with numerous gifts and congratula-
tory messages.
The Pine Hall Reformed church has
been repaired inside and out at a cost
of $3000, and re-opening services will
be held the first week in November,
They will begin Thursday evening,
November 5th, with preaching by Rev.
Lescher. The services will continue
over the following Sunday when Rev.
S. M. Roeder will officiate.
Notwithstanding the rainy weather
there was a large turnout at the
Brotherhood meeting at Graysville
Presbyterian church, last Friday even-
ing. Following a session of inspiring
talks and music a committee of ladies
served delicious refreshments to which
all did ample justice. The third Fri-
day evening in each month was set as
the time for holding the monthly
Quite a large gathering was held at
the home of Mr. and Mrs. Milton Car-
ver, near State College, last Saturday,
in celebration of Mrs. Carver’s birth-
day anniversary. Fifty or more rela-
tives and friends were present and all
came with baskets well laden with
good things to eat. Robert Kustabor-
der was master of ceremonies and
handled the job to perfection. It is
needless to say that everybody pres-
ent had a delightful time.
The Shall Gap hunting club was
royally entertained, last Thursday
evening, at the home of John H. Bai-
ley, at Fairbrook. The early part of
the evening was spent in reviewing
their various hunting exploits but
when Mrs. Bailey: announced dinner
there was a general stampede for the
well laden table. Members present in-
cluded G. W. Rossman, C. E. Close, J.
A. Gummo, Davis Tressler, J. H. Mc-
Cracken, Melvin Peters, Alfred Al-
bright, Robert Harpster and J. H.
Bailey. ;
Rev. Piper will preach in the M. E.
church next Sunday. ;
Raymond Houser, of Lock Haven,
visited here last week.
John Millward is visiting here with
his son Frank and family.
The stork visited the home of
Joseph Barnes, recently, and left them
a sweet little girl.
It is rumored that Rev. Rishel has
been prevailed upon to remain here
another year; after having resigned
his charge recently.
Our road overseers are very tardy
about installing our light system for
the lighting of our streets. Why not
proceed and satisfy the public.
Mrs. Robert Miller and son, Robert
Jr., of Tyrone, gave us a call the past
week, and it goes without saying that
their presence was highly appreciated.
George W. Smith has sold his little
home at the forks of the road. He
was fortunate to secure a comfortable
home near his work at the American
Lime and Stone company.
Mr. Hoover's Sunday school class
were entertained at the home of Miss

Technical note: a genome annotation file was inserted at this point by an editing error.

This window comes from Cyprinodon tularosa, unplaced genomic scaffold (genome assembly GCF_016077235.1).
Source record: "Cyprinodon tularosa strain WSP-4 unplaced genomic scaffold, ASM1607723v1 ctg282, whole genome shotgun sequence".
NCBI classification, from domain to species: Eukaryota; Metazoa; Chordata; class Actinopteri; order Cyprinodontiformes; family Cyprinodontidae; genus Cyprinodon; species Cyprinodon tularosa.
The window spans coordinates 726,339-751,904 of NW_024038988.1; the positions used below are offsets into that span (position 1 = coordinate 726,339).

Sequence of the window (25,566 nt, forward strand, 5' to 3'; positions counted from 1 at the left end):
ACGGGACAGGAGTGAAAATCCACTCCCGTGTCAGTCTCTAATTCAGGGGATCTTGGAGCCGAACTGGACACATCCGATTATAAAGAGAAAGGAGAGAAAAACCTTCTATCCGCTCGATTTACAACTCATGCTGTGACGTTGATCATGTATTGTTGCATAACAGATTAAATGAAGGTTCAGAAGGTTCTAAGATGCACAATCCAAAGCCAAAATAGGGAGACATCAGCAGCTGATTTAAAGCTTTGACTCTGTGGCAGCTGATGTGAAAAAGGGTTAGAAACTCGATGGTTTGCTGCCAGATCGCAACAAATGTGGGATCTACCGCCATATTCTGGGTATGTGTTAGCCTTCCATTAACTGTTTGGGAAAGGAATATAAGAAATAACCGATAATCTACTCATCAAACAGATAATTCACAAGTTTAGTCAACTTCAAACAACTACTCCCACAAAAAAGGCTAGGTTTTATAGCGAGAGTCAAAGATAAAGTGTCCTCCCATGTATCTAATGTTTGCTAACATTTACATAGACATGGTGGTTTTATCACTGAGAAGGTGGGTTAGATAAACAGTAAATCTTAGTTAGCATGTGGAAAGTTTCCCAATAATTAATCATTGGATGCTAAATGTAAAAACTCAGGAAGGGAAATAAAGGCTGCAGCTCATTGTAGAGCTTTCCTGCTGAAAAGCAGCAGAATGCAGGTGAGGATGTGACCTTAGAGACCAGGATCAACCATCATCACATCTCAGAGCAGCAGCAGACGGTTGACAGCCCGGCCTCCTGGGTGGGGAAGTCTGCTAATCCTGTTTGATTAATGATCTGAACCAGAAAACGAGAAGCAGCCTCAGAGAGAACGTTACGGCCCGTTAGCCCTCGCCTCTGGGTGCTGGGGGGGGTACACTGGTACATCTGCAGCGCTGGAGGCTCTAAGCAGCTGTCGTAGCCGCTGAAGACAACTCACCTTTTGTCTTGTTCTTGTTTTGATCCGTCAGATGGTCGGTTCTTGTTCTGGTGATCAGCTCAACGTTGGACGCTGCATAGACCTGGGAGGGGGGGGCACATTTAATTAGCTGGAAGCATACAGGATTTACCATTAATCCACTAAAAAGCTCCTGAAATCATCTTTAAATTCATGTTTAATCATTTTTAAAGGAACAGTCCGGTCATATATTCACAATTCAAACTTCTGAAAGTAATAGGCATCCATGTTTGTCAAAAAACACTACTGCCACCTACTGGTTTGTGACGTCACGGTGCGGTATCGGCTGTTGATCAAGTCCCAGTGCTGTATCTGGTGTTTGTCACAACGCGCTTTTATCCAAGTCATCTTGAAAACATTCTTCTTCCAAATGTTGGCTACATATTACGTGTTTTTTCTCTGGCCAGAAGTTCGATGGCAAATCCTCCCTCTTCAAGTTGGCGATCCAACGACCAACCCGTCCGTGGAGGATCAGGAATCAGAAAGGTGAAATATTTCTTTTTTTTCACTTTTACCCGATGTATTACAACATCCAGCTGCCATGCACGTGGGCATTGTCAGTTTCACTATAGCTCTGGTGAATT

Marian Gettig, Thursday evening of
last week. It was largely patronized
and proved a magnificent affair.
Dr. Barlett and wife left this morn-
ing for a motor" trip to the western
part’ of be State in their new Buick
sedan. y ‘will have a most enjoy-
able trip as-so-many of their friends
reside west of the mountains.
The cafeteria supper at the Metho-
dist church on Saturday evening was
a success, when you take into consid-
eration the fact that it rained all even-
ing. The faithful ones were in at-
tendance notwithstanding.
My good friend, Henry Noll, the air-
plane artist, very kindly volunteered
to give me a ride to Pittsburgh in his
aerial machine. Owing to the election
being so near at hand I had to decline
the offer; and besides, I took into con-
sideration the fact that good men are
growing scarcer from day to day,
fearing we might meet with an acci-
dent, and owing to the protest of my
hon skesver I am clinging to the
Our judicial contest will in a very
brief time be concluded. Two aspir-
ants will be disappointed, and one will
be successful. Politics is a very
treacherous game. I am conceited
enough to think that I know in ad-
vance which of the three will land the
plum. However, I will await the final
result. The contest was rather har-
moniously conducted throughout with
a very few exceptions; but then a lit-
tle strategy belongs to the game. The
man with the most votes will win. I
am satisfied we will have a good, ca-
pable and conscientious Judge to pre-
side over our courts for the next ten
Pleasant Gap can boast of having a
full-fledged and enthusiastic sports-
man in the person of Freeman Hile.
About ten days ago he set his traps
for foxes and up to this time has land-
ed six. Just prior to the coming in of
the coon season he purchased a coon
dog in Kentucky, the consideration
was $50.00. The first night he took
his favorite Kentuckian to the Nitta-
ny mountain and brought down five
fine coons, and the end is not yet in
sight. Freeman is a born hunter and
trapper and somehow always succeeds
in his ambition where others fail. Mr.
Hile refused two offers of a hundred
dollars each for his coon dog.
Through the judicious management
of our energetic Sportsman’s associa-
tion game is becoming far more pro-
lific on the Nittany mountain and in
Greenvalley. At the time of the ber-
ry season I had occasion to forage the
mountain for two days and saw four
frisky deer and one fawn, rabbits,
coon, red and grey foxes, which are
very plentiful. Wild turkeys and
pheasants are also in abundance.
Bears, while not numerous, are fre-
quently seen up in the gap crossing
the state road from one knob to the
other. Game is not scarce hereabouts.
All is due to the great care and good
management of our efficient sports-
men, who are wide awake so far as
pertains to propagating game of
every description.
A good business man makes a suc-
cess because he utilizes what would
otherwise be waste products and turns
them into profits. The wise farmer,
in order to succeed must resort to
planting the best of seeds in order to
improve his products and thus turn
his labor into a money making propo-
sition. Mr. J. S. Peters, residing ad-
jacent to the penitentiary, who had
ill luck in raising potatoes for some
years past, realized the necessity of
making a change in his seed. Last
seasan he planted the new Rustic va-
riety and had a very productive crop.
These potatoes grow very large, many
exceeding four pounds in weight and